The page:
Cecilia Taylor, a 2016 Menlo Park City Council candidate, grew up in Belle Haven attending schools in the Ravenswood district. She said that the school facilities don't appear to have changed much since she was there in the 1970s.
"That doesn't mean the education is poor, but it does mean that the facility is old," she said.
Ronda White, who was raised in East Palo Alto and teaches at Belle Haven Elementary, encouraged parents in the district to come and look at the schools instead of homeschooling their kids, applying to another district or sending their kids to parochial or private schools, as some attendees said they'd chosen to do rather than send their kids to the Ravenswood schools.
Belle Haven resident and teacher Bronwyn Alexander noted that Belle Haven Elementary has a maker space; access to an on-site public library; a yoga program; science, technology, engineering, arts and math (STEAM) education; a music program; and a workshop-based reading and math program.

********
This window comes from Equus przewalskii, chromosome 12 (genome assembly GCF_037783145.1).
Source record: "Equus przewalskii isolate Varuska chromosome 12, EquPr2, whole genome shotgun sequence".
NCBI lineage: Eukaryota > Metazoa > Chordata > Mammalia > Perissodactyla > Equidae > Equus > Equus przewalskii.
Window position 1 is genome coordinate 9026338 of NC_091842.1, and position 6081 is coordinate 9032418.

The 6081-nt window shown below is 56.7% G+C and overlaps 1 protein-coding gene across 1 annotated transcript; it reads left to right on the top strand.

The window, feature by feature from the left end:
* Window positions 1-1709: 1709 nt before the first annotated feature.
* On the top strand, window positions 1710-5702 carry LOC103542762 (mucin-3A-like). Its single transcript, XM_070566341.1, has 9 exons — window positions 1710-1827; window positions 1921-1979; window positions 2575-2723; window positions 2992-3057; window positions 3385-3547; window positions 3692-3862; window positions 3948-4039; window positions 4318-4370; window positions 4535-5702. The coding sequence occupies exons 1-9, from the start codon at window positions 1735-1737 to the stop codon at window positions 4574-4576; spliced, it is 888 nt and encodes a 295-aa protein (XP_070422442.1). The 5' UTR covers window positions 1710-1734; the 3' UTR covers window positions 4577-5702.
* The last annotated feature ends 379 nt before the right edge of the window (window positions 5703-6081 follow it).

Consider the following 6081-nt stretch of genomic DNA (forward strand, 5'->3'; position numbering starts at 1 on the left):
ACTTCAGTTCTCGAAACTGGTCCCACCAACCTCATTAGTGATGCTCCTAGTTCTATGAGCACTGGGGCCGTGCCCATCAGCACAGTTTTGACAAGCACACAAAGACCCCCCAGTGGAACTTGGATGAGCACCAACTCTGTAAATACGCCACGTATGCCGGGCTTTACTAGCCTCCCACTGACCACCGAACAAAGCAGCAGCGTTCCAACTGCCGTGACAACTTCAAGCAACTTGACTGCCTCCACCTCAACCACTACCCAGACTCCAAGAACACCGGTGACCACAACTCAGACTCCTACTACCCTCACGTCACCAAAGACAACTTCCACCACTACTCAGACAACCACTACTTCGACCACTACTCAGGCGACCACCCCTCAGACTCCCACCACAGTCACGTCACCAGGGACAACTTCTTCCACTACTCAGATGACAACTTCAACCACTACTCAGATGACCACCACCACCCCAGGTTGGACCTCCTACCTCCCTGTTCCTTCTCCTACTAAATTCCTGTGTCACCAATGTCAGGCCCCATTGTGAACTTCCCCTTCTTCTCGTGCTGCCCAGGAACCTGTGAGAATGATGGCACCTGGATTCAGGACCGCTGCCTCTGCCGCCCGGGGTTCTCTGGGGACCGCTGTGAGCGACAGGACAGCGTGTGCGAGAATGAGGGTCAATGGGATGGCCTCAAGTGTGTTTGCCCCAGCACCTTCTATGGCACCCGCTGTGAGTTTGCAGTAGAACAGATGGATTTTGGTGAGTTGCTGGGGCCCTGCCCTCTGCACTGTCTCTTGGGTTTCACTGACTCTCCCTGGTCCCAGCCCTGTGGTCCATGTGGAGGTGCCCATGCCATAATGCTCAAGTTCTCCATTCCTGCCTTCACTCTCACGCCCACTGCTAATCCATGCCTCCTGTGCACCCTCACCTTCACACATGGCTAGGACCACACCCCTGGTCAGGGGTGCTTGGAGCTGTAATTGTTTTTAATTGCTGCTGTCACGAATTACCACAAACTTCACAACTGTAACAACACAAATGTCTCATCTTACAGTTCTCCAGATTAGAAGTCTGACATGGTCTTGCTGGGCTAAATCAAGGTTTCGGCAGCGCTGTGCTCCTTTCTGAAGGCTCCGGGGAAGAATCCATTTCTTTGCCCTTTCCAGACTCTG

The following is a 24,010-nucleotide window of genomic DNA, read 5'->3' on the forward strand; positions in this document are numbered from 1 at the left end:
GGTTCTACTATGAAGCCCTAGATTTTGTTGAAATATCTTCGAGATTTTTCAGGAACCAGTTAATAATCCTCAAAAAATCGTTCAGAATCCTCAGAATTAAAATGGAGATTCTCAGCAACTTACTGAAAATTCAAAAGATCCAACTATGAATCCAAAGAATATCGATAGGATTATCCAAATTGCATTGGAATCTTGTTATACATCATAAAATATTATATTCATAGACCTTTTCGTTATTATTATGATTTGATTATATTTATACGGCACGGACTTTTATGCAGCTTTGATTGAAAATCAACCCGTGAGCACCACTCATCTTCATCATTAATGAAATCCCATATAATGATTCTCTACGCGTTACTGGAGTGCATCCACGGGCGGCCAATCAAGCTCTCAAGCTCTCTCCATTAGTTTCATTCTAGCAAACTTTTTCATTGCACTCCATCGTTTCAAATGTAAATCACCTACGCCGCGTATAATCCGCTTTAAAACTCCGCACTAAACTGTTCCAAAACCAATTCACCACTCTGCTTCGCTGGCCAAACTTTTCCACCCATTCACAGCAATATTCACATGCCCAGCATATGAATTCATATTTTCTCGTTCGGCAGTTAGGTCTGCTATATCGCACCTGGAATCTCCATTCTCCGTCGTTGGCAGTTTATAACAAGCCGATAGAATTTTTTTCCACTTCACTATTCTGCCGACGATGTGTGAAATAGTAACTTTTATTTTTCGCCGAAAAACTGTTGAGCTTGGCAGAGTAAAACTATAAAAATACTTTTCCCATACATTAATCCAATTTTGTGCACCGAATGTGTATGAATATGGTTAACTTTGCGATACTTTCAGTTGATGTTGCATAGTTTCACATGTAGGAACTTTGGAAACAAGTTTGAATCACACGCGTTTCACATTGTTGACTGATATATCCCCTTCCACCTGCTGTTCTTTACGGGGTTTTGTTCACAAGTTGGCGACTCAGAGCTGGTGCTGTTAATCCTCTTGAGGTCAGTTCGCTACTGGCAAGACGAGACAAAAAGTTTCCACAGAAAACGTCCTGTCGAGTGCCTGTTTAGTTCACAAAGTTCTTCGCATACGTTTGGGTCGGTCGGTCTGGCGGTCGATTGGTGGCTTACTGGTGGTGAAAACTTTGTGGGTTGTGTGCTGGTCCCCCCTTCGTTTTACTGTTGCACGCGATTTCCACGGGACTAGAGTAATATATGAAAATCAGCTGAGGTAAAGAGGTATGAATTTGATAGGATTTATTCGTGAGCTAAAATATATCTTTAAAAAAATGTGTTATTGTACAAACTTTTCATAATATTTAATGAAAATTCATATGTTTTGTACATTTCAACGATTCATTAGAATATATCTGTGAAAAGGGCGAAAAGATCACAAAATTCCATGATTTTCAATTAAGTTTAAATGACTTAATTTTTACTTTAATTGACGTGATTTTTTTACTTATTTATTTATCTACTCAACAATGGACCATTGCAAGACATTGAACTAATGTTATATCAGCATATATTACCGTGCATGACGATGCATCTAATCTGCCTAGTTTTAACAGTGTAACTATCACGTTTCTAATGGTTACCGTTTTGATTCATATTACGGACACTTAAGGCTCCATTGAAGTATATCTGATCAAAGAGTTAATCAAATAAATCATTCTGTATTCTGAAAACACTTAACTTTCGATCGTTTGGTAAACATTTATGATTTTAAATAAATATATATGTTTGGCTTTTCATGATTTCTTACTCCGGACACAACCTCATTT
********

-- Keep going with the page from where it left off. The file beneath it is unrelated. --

Marco Duarte, father of four children in the Ravenswood district, said he is pleased with the learning outcomes he's seen for his kids so far. "We're proud to be in Ravenswood schools," he said.
Mr. Ross, the San Mateo County school board member, said that changing district boundaries is possible, but takes a lot of time. Faster changes might be made by looking at initiatives succeeding at charter or public schools that work with students similar to those in the Ravenswood district, or by pursuing a proposal made months ago by Menlo Park Councilman Ray Mueller to start a Joint Powers Authority.
Such an authority would create a cross-jurisdictional board with district and city leaders who could work together to leverage funding for capital improvements in Ravenswood schools. Identified projects needed to bring the district's schools up to the same quality level as neighboring districts are estimated to cost about $350 million, but district can raise only about $50 million through bond measures, Mr. Ross said.
"There is a wildly depressing achievement gap in this county," he said. "We've got the richest and the poorest schools in terms of disparity here."